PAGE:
Megan Holt, Ph.D., Executive Director of One Book One New Orleans

“When I was going through teacher training, one of our instructors urged us not to ask children who they wanted to be when they grew up. The only appropriate response to such a question would be ‘I already am.’ Urban Playground shows that one does not need to come of age to have a strong personality. The fifty kids interviewed live with single parents or split time between two parents, have two moms, two dads, or one of each. Some have special needs. All kids are all presented in their own terms without any sense of ‘othering.’ The kids in this book just are, in all their silly, poignant, and very own specifics. One has a parrot named Gobble. One invents not just a new holiday, but what names will be in different countries. They come from neighborhoods all over San Francisco; readers will delight in recognizing common landmarks shared by disparate personalities. The wonderfully illogical and insightful things they say will fuel delight and introspection.”

Monya Baker, San Francisco science editor

More about Katie Burke

Katie Burke is the author of Urban Playground (SparkPress, 2020), a book featuring San Francisco kids ages five to nine. She writes Noe Kids, a monthly column for The Noe Valley Voice, featuring kids ages four to twelve who live in Noe Valley. Katie has taught creative writing to children and adults in Kenya, South Africa, and San Francisco. She travels annually to New Orleans, and her writing expresses her appreciation for San Francisco and New Orleans’ eccentric characters. Also a family law attorney, Katie writes quarterly judicial and attorney profiles for San Francisco Attorney Magazine. Her other publications include HarperCollins, the L.A. Times, KQED Perspectives, and SoMa Literary Review.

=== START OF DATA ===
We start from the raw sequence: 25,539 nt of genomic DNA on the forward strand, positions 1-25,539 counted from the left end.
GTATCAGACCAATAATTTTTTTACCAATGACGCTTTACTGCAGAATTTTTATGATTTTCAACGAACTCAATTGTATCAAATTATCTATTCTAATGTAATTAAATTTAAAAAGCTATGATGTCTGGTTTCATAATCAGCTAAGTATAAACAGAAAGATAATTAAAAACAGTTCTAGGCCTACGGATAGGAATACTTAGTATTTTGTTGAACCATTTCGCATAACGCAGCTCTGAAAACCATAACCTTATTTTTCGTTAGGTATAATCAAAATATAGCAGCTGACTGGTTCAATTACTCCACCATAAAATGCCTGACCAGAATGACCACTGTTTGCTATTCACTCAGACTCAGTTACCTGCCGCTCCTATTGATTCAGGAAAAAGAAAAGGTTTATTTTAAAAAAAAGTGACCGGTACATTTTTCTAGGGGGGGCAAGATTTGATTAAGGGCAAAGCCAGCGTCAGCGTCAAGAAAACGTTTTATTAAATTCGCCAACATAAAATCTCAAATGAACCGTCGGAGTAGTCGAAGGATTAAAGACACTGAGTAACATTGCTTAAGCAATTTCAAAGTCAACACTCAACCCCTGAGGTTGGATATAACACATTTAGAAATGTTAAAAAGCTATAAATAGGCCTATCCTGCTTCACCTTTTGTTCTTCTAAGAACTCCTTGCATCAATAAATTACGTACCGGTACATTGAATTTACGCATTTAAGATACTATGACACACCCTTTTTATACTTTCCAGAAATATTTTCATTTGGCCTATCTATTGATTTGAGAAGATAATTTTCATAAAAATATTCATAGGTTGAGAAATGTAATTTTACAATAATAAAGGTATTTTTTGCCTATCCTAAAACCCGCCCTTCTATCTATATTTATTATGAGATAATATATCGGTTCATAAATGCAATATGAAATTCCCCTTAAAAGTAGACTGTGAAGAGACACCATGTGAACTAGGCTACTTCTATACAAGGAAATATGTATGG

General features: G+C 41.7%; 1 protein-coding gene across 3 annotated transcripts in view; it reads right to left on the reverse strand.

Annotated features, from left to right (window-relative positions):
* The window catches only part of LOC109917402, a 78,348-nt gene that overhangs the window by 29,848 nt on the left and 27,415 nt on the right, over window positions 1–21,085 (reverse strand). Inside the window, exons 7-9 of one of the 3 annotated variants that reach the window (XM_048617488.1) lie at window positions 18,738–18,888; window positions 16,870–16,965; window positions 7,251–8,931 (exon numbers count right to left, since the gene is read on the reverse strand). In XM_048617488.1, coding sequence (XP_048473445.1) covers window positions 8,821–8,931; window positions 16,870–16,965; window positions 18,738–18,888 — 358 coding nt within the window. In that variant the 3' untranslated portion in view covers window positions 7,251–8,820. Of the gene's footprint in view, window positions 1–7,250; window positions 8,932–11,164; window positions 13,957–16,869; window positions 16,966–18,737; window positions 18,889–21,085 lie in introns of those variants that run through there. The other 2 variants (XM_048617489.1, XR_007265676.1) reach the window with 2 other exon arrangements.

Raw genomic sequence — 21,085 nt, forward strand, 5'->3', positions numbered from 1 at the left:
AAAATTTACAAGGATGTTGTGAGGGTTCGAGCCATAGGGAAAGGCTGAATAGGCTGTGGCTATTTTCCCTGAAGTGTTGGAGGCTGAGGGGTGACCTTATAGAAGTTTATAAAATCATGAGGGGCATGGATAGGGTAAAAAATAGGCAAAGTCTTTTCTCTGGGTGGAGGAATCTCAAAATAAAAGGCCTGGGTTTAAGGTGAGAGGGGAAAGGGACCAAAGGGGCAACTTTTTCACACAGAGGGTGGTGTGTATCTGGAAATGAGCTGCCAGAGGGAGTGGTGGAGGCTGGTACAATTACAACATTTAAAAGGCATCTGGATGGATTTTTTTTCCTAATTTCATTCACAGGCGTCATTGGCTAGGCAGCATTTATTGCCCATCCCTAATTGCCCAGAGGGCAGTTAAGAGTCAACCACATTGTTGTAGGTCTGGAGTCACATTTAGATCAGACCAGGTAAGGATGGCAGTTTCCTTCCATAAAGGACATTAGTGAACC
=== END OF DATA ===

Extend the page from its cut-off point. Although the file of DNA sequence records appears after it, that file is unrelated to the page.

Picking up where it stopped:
In an interview, KATIE BURKE can discuss:

  • How you can relate to children in your own life and hear their stories
  • The unique challenges of conveying a child’s perspective
  • The value of a child’s perspective, on everything from ice cream to the Golden Gate Bridge

An Interview with KATIE BURKE

1. Why do you love talking with kids? How did you realize this was something you wanted to do?

Kids have such a fresh way of looking at the world. They are so hilarious because they are mostly unfiltered, calling everything as they see it with their observations and immense feelings. For example, I still laugh out loud every time I recall my niece Molly, five years old at the time, looking up at me as I was opening and closing web browsers, and saying in a surprised tone, “You’re a smart girl, Katie!”